• In the pretest, the EXP group learners’ average employment of gratitude and positive opinion appear to be higher than those of NE group, but at an insignificant level. In the posttest, the usage of these two adjuncts by the EXP group are significantly higher than those of the NE group. It seems that the explicit teaching treatment have few effects on learners’ reduction of cases of unnecessary employment. Moreover, the comparison of the EXP group’s and the CON group’s posttest employment of these two adjuncts show insignificant difference. That is, the EXP group’s performance in this aspect is not significantly better.
  • Comparison of the two subgroups’ pretest and posttest performance suggests that the increase size of the HM subgroup’s employment of ‘Safe’ DSs, Non-H perspective requests, bi-clausal requests is more or less larger than that achieved by the LM subgroup. And the HM subgroup’s employments of DRFs are both more frequent than the LM subgroups choices. The paired samples t-tests of the two subgroup’s overtime changes suggest that w hile the overtime changes towards the NE norm made by the HM subgroup are significant in three aspects, the changes towards the NE norm made by the LM subgroup are significant in two aspects. Such results seem to learners with lower integrative motivation are likely to make less progress under the same explicit teaching condition.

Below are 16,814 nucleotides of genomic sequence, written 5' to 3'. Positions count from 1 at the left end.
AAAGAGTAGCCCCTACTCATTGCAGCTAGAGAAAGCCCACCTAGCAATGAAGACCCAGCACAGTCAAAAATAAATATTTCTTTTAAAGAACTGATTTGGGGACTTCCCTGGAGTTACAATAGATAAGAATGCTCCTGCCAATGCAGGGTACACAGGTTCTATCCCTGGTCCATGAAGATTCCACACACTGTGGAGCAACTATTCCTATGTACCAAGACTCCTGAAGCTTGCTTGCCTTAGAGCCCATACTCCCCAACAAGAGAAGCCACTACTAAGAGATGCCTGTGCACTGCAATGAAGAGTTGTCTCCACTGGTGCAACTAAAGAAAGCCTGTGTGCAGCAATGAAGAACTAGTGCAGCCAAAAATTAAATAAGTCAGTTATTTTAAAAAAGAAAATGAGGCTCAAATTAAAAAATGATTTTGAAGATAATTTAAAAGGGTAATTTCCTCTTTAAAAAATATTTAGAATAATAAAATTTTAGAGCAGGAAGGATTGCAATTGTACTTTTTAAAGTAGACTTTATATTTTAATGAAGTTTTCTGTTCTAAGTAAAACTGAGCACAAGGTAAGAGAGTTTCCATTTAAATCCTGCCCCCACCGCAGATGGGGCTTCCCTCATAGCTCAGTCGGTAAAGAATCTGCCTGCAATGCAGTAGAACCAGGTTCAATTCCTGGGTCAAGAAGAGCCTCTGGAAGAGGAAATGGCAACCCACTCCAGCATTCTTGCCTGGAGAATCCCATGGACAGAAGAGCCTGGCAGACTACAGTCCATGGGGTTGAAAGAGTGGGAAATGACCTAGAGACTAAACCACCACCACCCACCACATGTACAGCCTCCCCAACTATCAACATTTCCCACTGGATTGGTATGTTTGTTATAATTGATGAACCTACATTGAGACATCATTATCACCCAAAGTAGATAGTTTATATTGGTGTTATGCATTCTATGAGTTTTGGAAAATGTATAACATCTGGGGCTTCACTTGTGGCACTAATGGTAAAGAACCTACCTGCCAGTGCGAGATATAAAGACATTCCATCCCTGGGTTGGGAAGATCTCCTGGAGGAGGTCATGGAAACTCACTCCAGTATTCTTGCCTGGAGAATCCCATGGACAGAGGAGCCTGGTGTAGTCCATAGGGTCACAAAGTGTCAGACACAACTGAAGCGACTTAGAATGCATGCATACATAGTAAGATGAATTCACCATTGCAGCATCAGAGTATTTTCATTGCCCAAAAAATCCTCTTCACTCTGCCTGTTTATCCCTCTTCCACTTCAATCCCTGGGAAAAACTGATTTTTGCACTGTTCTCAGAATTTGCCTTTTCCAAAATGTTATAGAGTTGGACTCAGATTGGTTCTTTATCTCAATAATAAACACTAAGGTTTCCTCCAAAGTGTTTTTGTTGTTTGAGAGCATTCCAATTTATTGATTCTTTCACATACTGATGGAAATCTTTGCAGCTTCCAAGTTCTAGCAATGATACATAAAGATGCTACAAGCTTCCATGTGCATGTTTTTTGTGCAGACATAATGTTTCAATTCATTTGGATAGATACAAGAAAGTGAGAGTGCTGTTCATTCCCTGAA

• The goal of L2 pragmatics instruction is not to impose TL cultural values and beliefs on learners, but make them equipped with TL sociopragmatic knowledge and make them competent to obey the TL norm if they choose to. Learners should be allowed for certain slight cases of violation on the condition that they are aware of the TL expression but feel the TL usage somewhat offensive and intentionally choose to use a more indirect representation formula. The point is that the incongruent usage is unlikely to cause any miscommunication.
  • Transcript of "Effects of explicit instruction on efl learners' pragmatic competence development"

    1. 1. 明示教学对提高外语学习者语用能力的作用及局限性 研究Effects of Explicit Instruction on EFL learners’ Pragmatic Competence Development By: Zhao Yurong From: Hebei Normal University of Science and Technology On: May,18th, 2007
    2. 2. Outline Background Questions and hypotheses Methodological issues Design Findings Conclusion
    3. 3. I. Background of the present study 1. Pragmatic competence and interlanguage competence Pragmatic competence ---one of the essential elements of communicative competence. In Bachman’s (1990) model, communicative competence is composed of organizational competence (which refers to knowledge of linguistic units and textual rules) and pragmatic competence (which refers to knowledge and ability to interpret and perform illocutionary acts corresponding to the social and contextual factors) Interlanguage pragmatic competence---the developing state of an L2/FL learners’ pragmatic competence.
    4. 4. Importance of TL pragmatic competence A big number of researches, such as Thomas (1983), Tannen (1984), Wolfson (1989), Bardovi-Harlig & Hartford (1993), Scollon & Scollon (2000), etc., have demonstrated the importance of TL pragmatic competence in intercultural communication. In fact, to some extent, it is even more important than the TL organizational competence. The fact is simply that while native speakers often forgive syntactic and lexical errors, they typically interpret pragmatic failure as arrogance, impatience, rudeness, and so on. Therefore, in order to prevent missteps in intercultural communication, L2 learners have to develop the TL pragmatic competence on the basis of improving their overall TL proficiency and accuracy. Accordingly, researchers and teachers need to explore how nonnative learners acquire and develop this type of competence.